The star performer talks about channelling nervous energy and thinking oneself confident. From 2015
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Nerves can be a blessing and a curse. Certainly a degree of nervous energy can give an excitement to your playing – and can mean you have more reserves at your disposal when you need them on stage.
It does depend on the level of fear, however. There’s good nervous energy – the kind where you feel excited, like paying to ride a roller coaster. But outright fear is bad – where you would rather be anywhere else but on stage! You definitely want to avoid that kind of stress, and the best way is through preparation – the more prepared you are, the less of that kind of fear you will experience.
When performing, I will often find myself battling my own mind. Negative thoughts enter my consciousness and I have to push them away with positive thoughts. To turn around the negativity, I visualise positive scenarios. Sometimes visualising a passage going correctly before it happens can really help – just like a basketball player, as he takes the shot, imagining the ball going through the net.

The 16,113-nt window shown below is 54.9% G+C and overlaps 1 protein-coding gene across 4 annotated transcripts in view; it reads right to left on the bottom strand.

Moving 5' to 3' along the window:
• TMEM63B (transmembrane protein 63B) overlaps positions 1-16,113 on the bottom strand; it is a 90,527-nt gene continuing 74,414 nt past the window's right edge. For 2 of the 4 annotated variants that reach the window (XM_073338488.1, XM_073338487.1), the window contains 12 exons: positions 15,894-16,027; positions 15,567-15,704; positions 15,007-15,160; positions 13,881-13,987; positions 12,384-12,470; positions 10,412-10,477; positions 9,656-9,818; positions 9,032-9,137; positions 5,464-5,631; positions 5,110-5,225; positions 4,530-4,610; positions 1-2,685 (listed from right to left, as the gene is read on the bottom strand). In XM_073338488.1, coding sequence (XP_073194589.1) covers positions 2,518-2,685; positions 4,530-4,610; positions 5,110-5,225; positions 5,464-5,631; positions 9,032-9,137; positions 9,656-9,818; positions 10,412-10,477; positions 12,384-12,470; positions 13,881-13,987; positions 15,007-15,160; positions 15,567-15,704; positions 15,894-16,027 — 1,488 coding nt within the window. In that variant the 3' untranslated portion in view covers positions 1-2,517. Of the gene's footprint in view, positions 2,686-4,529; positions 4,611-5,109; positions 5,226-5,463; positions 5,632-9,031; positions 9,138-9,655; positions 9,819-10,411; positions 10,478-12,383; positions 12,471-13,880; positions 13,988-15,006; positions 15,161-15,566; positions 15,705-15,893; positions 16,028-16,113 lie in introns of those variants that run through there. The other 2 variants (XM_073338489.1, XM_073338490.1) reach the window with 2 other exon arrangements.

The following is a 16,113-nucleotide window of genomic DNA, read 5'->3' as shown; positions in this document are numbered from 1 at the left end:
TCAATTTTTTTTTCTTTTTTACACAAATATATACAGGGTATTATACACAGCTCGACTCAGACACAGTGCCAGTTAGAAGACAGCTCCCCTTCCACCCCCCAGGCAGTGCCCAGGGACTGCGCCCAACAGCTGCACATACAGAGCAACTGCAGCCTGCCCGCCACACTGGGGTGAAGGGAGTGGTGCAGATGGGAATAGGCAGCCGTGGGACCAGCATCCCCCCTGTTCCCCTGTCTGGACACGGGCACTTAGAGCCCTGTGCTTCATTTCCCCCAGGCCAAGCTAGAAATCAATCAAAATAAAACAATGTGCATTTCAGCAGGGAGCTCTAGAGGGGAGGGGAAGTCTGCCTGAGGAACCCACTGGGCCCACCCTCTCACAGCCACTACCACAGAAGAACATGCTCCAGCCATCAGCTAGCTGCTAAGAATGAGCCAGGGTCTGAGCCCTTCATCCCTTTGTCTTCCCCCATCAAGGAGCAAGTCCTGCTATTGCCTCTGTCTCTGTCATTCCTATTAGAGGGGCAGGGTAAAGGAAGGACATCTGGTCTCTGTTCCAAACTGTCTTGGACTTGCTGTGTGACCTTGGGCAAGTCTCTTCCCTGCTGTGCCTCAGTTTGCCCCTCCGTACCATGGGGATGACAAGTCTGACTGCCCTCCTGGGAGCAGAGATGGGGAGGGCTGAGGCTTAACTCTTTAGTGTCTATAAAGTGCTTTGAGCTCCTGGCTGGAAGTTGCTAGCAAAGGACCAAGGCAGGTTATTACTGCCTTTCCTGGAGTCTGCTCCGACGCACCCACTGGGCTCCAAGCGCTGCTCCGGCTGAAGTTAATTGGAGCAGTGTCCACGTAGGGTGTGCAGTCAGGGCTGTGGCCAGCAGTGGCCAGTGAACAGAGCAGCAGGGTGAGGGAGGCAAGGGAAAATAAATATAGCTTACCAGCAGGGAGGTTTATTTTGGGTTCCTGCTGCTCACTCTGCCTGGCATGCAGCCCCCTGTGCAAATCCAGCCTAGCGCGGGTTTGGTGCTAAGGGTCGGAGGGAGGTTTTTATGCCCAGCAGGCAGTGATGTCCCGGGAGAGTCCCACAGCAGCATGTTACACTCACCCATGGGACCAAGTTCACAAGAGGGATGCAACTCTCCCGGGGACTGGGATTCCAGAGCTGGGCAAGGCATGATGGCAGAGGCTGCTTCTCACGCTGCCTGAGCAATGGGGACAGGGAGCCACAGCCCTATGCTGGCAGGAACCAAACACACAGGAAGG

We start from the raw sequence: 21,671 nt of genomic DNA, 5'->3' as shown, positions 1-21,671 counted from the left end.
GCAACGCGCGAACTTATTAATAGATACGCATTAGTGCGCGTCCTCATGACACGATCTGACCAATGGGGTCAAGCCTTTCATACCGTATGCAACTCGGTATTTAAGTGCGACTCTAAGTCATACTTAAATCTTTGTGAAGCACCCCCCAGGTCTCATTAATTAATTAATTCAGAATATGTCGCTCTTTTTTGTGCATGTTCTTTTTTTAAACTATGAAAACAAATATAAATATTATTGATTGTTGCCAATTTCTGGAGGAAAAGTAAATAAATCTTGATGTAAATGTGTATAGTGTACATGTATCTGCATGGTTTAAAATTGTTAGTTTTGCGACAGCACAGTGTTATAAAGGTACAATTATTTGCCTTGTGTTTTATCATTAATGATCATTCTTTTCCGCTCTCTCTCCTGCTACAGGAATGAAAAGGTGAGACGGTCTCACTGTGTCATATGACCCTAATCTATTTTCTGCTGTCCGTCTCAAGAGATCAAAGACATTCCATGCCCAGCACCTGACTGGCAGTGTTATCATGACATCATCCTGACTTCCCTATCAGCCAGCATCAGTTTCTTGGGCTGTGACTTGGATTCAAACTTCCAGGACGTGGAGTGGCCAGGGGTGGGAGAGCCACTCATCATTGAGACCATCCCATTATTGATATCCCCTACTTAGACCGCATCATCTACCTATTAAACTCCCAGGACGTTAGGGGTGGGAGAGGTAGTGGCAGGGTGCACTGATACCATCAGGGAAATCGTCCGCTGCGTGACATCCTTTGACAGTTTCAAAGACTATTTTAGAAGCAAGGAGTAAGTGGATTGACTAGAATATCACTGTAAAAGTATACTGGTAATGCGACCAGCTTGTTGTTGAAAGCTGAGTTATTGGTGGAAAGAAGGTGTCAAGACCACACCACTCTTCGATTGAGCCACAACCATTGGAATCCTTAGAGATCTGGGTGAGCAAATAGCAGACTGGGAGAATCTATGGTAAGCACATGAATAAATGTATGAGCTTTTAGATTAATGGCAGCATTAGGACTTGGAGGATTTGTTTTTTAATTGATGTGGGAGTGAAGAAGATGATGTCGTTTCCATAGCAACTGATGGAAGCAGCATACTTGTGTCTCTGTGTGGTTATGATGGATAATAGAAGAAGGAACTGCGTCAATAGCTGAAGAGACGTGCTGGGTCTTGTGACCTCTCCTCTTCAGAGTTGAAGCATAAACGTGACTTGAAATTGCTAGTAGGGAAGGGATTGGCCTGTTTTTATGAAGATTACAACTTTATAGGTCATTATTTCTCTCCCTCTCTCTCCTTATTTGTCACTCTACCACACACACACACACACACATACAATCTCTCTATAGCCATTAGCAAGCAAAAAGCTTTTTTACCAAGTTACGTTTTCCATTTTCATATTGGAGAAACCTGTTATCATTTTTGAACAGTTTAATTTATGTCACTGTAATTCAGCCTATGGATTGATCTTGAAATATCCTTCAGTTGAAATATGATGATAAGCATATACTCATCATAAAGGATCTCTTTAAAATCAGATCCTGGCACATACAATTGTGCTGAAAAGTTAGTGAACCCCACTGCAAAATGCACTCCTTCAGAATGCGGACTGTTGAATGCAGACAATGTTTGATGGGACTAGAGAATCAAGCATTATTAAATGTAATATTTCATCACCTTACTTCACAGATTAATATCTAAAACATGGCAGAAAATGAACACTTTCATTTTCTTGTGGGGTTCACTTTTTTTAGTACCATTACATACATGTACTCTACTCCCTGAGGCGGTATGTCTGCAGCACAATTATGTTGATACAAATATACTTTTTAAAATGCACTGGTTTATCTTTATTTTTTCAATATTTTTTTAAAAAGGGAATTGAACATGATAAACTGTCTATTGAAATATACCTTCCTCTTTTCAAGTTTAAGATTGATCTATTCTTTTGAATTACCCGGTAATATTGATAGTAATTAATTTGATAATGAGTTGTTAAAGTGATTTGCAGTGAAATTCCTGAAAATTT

There have been psychological studies, which have found that going through the physical process of making yourself smile actually tricks your body into feeling happiness. It seems like the cart before the horse, but I have read that it works. So by the same token, if you can project an image of confidence on stage, you will start feeling more confident within yourself.
But I’m not a psychologist – my parents were, but I’m not. So none of this is scientific!
Read: Joshua Bell on performing and directing Tchaikovsky’s Violin Concerto for the first time
Read: Violinist Aaron Rosand on how to succeed in competitions and auditions
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